“Come again, sweet love doth now invite,” sings Barbara Bonney at the beginning of this recital, and the invitation is so beguiling that it would be hard to resist.
What follows is just over an hour of pure delight. We start with a selection of lute songs by Dowland, Campion, Morley and Byrd, all accompanied by Jacob Heringman. Bonney’s pure tone and natural, unaffected manner might suggest a lack of personality and yet she has something personal to say about each song, with a lovely smile in the voice for the quirky Away with these self-loving lads, and a deeper vein of melancholy for the famous Flow my tears which in turn is followed by a delightfully charming It was a lover and his lass.
She is joined by the viol quartet Phantasm for Byrd’s O Lord, how vain are all our frail delights, who also provide an instrumental interlude between this and the other Byrd piece Though Amaryllis dance in green with John Jenkins’s Fantasy no 3.
More variety is accorded when, for the Purcell items, Bonney is accompanied by The Academy of Ancient Music under Christopher Hogwood, with Andrew Manze suppling violin obligato in the lovely Plaint from The Fairy Queen, which preceded by couple of instrumental items here (two Airs from Abdelazar) is not taken too slowly for once.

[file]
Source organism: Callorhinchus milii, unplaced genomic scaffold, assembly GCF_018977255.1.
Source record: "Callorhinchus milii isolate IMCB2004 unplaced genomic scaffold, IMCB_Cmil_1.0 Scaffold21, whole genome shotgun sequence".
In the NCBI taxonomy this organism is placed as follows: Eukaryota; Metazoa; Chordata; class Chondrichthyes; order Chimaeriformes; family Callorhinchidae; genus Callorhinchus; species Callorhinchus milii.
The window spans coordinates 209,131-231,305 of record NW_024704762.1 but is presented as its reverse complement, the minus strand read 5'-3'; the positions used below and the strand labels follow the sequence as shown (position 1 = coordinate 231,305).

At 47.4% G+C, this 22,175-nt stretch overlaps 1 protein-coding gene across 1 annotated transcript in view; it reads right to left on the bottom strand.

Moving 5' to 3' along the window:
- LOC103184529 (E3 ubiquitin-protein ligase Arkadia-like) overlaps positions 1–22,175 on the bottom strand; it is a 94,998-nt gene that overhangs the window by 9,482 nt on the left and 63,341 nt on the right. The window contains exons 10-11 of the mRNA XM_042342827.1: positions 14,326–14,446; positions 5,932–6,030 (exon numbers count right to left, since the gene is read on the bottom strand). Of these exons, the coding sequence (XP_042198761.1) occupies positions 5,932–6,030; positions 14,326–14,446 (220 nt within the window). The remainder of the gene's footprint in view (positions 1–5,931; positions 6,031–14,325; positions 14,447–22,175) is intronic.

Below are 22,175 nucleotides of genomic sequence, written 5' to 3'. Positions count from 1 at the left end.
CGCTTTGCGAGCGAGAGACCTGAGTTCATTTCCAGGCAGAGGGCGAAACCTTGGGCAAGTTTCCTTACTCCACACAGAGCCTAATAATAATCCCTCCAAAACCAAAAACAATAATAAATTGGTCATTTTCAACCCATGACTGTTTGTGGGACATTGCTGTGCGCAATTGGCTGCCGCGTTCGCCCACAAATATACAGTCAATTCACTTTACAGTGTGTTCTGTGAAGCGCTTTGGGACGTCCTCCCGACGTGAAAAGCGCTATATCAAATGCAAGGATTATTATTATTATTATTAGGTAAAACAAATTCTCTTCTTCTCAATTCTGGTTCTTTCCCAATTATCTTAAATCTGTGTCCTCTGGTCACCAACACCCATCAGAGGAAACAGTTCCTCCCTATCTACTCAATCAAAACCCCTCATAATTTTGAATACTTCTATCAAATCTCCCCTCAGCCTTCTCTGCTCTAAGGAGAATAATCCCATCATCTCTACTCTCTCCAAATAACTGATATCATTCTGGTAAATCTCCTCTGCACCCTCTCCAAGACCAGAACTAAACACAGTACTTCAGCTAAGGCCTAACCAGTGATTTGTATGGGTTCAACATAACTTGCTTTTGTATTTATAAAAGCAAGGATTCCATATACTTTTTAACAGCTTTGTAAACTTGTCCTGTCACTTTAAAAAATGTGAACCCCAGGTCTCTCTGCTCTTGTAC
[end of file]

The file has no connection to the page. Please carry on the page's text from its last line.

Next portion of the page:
Fairest Isle, both the song and the disc it gives its name to, might possibly be considered a tribute by this American soprano to the land she has made her home, and she finishes with one of the most well known English arias in the repertoire, Dido’s wonderful Lament from Dido and Aeneas. It is perhaps not so powerfully intense as versions by Dame Janet Baker and Lorraine Hunt Lieberson in their complete sets, but, taken out of context, it makes a fitting conclusion to a recital that affords nothing but pleasure.